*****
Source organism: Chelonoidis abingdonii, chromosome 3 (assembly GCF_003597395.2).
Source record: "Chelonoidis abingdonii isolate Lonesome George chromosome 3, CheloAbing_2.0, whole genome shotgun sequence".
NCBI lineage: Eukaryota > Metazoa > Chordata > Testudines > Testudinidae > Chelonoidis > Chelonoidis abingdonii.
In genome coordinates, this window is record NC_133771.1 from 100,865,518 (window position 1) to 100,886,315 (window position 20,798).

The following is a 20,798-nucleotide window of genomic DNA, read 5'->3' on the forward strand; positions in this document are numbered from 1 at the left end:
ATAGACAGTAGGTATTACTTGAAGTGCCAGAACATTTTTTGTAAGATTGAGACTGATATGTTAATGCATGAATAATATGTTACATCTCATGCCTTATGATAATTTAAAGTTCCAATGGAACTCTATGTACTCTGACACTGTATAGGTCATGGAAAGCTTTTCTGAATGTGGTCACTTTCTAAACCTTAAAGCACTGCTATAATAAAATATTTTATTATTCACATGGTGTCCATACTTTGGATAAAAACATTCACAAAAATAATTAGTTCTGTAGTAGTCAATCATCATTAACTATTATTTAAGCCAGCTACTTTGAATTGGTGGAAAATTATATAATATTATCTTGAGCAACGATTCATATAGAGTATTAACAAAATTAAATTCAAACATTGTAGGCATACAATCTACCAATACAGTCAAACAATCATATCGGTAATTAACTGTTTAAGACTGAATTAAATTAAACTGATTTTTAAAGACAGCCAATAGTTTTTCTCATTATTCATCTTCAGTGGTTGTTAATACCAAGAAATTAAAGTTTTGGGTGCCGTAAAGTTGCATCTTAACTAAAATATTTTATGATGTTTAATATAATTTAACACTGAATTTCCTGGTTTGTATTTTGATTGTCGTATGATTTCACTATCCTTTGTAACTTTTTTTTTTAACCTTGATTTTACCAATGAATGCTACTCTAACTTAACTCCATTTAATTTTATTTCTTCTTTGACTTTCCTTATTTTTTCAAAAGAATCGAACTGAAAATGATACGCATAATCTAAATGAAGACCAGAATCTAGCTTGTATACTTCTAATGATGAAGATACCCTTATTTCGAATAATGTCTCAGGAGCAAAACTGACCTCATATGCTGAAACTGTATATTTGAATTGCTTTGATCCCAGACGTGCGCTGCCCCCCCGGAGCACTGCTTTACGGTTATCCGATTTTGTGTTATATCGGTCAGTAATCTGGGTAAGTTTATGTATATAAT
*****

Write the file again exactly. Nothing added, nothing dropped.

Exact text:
Source organism: Chelonoidis abingdonii, chromosome 3 (assembly GCF_003597395.2).
Source record: "Chelonoidis abingdonii isolate Lonesome George chromosome 3, CheloAbing_2.0, whole genome shotgun sequence".
NCBI lineage: Eukaryota > Metazoa > Chordata > Testudines > Testudinidae > Chelonoidis > Chelonoidis abingdonii.
In genome coordinates, this window is record NC_133771.1 from 100,865,518 (window position 1) to 100,886,315 (window position 20,798).

The following is a 20,798-nucleotide window of genomic DNA, read 5'->3' on the forward strand; positions in this document are numbered from 1 at the left end:
ATAGACAGTAGGTATTACTTGAAGTGCCAGAACATTTTTTGTAAGATTGAGACTGATATGTTAATGCATGAATAATATGTTACATCTCATGCCTTATGATAATTTAAAGTTCCAATGGAACTCTATGTACTCTGACACTGTATAGGTCATGGAAAGCTTTTCTGAATGTGGTCACTTTCTAAACCTTAAAGCACTGCTATAATAAAATATTTTATTATTCACATGGTGTCCATACTTTGGATAAAAACATTCACAAAAATAATTAGTTCTGTAGTAGTCAATCATCATTAACTATTATTTAAGCCAGCTACTTTGAATTGGTGGAAAATTATATAATATTATCTTGAGCAACGATTCATATAGAGTATTAACAAAATTAAATTCAAACATTGTAGGCATACAATCTACCAATACAGTCAAACAATCATATCGGTAATTAACTGTTTAAGACTGAATTAAATTAAACTGATTTTTAAAGACAGCCAATAGTTTTTCTCATTATTCATCTTCAGTGGTTGTTAATACCAAGAAATTAAAGTTTTGGGTGCCGTAAAGTTGCATCTTAACTAAAATATTTTATGATGTTTAATATAATTTAACACTGAATTTCCTGGTTTGTATTTTGATTGTCGTATGATTTCACTATCCTTTGTAACTTTTTTTTTTAACCTTGATTTTACCAATGAATGCTACTCTAACTTAACTCCATTTAATTTTATTTCTTCTTTGACTTTCCTTATTTTTTCAAAAGAATCGAACTGAAAATGATACGCATAATCTAAATGAAGACCAGAATCTAGCTTGTATACTTCTAATGATGAAGATACCCTTATTTCGAATAATGTCTCAGGAGCAAAACTGACCTCATATGCTGAAACTGTATATTTGAATTGCTTTGATCCCAGACGTGCGCTGCCCCCCCGGAGCACTGCTTTACGGTTATCCGATTTTGTGTTATATCGGTCAGTAATCTGGGTAAGTTTATGTATATAAT